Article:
• Wheelchair users forced to abandon UK summer holiday plans, says Muscular Dystrophy UK

    Many major tourist destinations, must-see sights and visitor hot spots are off limits to disabled travellers because many hotels, including some big hotel chains, don’t have sufficient accessible provision to hoists to meet their needs. These are the shocking findings of a new investigation by Trailblazers, a network of young disabled people and their supporters which is part of Muscular Dystrophy UK and which surveyed over 100 people between 17 July and 14 August 2017.
    The main findings of the survey found that:
    • 8 in 10 (almost 80%) of young disabled people have been unable to go on holiday in the past five years because of the lack of hoist facilities in hotels.
    • Over 35% of those surveyed show that young disabled people don’t go anywhere overnight because of the lack of hoists.
    • There are only 18 known hotels in the UK with ceiling hoists available for use free of charge according to one trusted website used by many disabled people.

    The investigation found that many disabled users were forced to abandon their summer holiday plans and stay at home. It found that access to hoists in hotels which are a basic requirement for wheelchair users, either ceiling hoists or hoists for hire, is at best scarce and in many cases not available.
    Hoists are a basic requirement which allows disabled users to transfer out of their wheelchair into bed or the bathroom when they cannot independently transfer. The complications when organising a holiday to ensure accessibility to hoists means planning can be stressful and lead to anxiety and uncertainty. What should be a pleasant break turns into an insurmountable chore. It is also a big problem for disabled users when having to travel for work, whether that be overnight stays or just a few days.
    Moreover this is bad for business for the hotel industry as the collective spending power of disabled people has been estimated at £249bn to the economy.
    The Trailblazers investigation also included a mystery shopping exercise (on 9 August, 2017) which found that only one hotel out of 20 was able to offer a free hoist for those who needed it. Other problems included:
    • Many hotel staff not knowing what a hoist was used for
    • One hotel when asked if they had a hoist for transferring from wheelchair to bed was unsure if they did, but said they had a hoist for use at the swimming pool
    • One major hotel chain recommending to wheelchair users to bring their own hoist but admitting their beds were unsuitable for use with a portable hoist

    Lucy Watts is a member of Trailblazers from Essex and a wheelchair user since 2008. She has a muscle-wasting condition and can’t safely transfer so has to be hoisted. She said:

    “I haven’t stayed away from home since losing the ability to transfer and I’ve been unable to stay overnight purely because of the hoist issue. Hotels having hoists would mean I’d be able to take trips away. I’d be able to attend more conferences – many of which require an overnight stay – which would open up more doors in terms of my voluntary work.

    “Having faced multiple issues with hotels, I’ve been put off staying overnight – even if we rented a hoist, I haven’t had the confidence to take the risk of not knowing whether the place will be accessible. However, if I knew every hotel had a fully accessible room with available hoist, I would definitely have the courage to branch out and do overnight trips.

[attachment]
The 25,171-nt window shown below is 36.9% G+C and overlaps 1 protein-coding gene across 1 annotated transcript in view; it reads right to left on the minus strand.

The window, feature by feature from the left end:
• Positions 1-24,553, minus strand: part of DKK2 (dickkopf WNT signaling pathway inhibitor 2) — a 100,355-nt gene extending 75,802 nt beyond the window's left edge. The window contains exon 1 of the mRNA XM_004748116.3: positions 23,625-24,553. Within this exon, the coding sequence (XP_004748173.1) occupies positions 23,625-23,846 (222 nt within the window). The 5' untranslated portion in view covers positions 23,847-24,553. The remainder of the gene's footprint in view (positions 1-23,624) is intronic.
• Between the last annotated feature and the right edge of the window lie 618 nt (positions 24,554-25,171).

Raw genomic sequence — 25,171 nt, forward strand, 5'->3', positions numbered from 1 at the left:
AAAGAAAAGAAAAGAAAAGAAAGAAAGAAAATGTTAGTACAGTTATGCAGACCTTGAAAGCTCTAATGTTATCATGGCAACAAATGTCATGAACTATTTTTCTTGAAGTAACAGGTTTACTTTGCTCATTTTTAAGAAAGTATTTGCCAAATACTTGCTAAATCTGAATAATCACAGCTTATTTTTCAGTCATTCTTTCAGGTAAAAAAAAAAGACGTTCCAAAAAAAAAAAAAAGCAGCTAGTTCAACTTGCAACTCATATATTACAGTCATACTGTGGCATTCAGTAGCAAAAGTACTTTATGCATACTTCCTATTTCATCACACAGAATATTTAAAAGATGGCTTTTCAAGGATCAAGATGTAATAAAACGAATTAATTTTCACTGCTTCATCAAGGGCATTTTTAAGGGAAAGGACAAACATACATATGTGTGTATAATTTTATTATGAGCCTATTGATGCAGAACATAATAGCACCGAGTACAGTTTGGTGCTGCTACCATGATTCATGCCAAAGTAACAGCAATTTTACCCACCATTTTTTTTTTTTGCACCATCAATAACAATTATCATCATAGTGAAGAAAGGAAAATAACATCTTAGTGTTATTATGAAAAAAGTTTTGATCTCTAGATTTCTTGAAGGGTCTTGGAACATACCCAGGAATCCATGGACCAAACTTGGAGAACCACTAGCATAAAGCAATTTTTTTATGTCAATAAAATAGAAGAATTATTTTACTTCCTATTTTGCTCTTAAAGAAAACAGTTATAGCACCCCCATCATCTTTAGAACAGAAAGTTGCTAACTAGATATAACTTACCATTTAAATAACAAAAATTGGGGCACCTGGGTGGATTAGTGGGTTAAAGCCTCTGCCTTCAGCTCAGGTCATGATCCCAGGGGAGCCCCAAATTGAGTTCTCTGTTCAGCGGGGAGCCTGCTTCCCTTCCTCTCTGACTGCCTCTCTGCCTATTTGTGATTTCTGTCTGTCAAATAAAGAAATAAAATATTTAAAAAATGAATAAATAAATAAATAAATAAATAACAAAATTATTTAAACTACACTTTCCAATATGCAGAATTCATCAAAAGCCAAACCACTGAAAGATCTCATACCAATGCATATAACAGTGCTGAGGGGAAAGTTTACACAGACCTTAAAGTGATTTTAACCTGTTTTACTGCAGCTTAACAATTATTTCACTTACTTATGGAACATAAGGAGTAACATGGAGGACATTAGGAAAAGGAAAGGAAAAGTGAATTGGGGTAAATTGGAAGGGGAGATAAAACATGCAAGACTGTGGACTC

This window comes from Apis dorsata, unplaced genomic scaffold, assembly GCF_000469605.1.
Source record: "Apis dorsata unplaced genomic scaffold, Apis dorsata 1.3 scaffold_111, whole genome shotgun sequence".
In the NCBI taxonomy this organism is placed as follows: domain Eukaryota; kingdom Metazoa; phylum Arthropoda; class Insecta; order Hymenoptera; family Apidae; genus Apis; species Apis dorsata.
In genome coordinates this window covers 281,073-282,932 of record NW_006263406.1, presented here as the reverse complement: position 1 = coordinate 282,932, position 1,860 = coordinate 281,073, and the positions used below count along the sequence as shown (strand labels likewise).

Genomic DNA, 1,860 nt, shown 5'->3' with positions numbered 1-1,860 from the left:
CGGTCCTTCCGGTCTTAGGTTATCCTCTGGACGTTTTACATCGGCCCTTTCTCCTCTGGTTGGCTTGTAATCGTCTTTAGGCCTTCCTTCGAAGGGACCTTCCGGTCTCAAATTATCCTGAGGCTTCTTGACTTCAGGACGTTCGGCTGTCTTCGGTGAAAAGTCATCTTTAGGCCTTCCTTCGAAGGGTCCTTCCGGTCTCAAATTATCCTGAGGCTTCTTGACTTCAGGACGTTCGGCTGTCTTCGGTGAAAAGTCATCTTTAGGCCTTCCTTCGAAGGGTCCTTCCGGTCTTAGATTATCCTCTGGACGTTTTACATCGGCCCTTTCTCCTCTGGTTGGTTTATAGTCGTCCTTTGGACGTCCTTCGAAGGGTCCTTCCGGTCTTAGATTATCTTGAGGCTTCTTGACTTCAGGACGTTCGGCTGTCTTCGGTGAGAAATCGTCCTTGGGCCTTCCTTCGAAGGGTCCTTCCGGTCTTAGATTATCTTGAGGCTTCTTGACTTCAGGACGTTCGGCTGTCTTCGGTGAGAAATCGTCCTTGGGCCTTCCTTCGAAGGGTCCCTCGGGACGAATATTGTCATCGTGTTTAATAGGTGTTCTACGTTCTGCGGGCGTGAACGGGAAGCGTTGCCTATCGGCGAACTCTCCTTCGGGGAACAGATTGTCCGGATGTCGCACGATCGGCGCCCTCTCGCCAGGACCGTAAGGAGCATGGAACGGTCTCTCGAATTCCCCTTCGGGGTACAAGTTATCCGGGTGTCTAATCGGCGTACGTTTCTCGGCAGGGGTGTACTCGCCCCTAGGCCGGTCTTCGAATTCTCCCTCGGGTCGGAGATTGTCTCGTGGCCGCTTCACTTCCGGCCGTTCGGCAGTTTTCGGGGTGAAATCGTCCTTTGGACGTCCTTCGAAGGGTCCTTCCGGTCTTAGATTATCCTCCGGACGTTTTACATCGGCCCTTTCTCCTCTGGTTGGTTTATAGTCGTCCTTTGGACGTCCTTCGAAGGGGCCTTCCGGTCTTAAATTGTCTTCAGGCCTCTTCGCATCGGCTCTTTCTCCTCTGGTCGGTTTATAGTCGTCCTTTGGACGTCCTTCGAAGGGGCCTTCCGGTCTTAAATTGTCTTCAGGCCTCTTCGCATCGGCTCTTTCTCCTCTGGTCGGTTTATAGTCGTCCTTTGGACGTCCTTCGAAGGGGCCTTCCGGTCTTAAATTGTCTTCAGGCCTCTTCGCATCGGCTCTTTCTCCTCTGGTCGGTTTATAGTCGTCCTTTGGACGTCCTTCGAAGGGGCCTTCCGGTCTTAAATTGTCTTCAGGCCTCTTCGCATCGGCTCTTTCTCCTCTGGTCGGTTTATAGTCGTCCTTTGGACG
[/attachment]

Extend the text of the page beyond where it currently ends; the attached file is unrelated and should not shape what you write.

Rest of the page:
“Disabled people face enough barriers in life. We shouldn’t be prevented from enjoying trips away because hotels won’t always make the effort to be fully accessible and inclusive.”

    Nic Bungay, Director of Campaigns, Care and Information at Muscular Dystrophy UK, said:

    “These figures are truly disappointing as it means many disabled people are not able to visit some of our most popular destinations. Muscular Dystrophy UK believes there are some immediate steps the tourist industry and government could take to improve provision.
    “The tourist industry should provide staff training with disabled people so that their staff know what a hoist is and are aware of their policy regarding helping disabled people get a hoist for their stay. Government could provide increased funding so businesses can access funds to install hoists in hotel rooms. And local authorities could provide financial and planning advice or permission to ensure that access is at the centre of all major renovations and new buildings.
    “If these measures were implemented immediately it would greatly increase access to hotels for wheelchair uses wishing to travel”

     

    About Muscular Dystrophy UK
    Muscular Dystrophy UK is the charity for 70,000 children and adults living with muscle-wasting conditions. We provide vital information, advice and support to help people live as independently as possible. We accelerate progress in research and drive the campaign for access to emerging treatments.

    About muscle-wasting conditions
    Muscle-wasting conditions cause muscles to weaken and waste over time, leading to increasingly severe disability. Some affect the heart and muscles vital for breathing, cutting lives short.

    http://www.musculardystrophyuk.org/?gclid=CjwKEAjw_dTMBRDHusz5vZaV1g0SJACkjOf83IztLO_qVEA7jLzyLWf-zMbwQYODxcXlNjKrXTRx0BoC2k7w_wcB

     

    Kathryn Hodgson

    Kathryn Hodgson

    Hi I'm Kathryn Hodgson, Digital Marketing Executive at DisabledGo.com and I will be uploading blogs and news for you all to read.

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    • Paul Horsfield

      Maybe this sort of standard should be included in the rating system for hotels, and only the ones with a reasonable percentage of accessible rooms with hoists get the top ratings. When we are supposed to be in an age of equality it seems a bit odd that this hasn’t been done previously.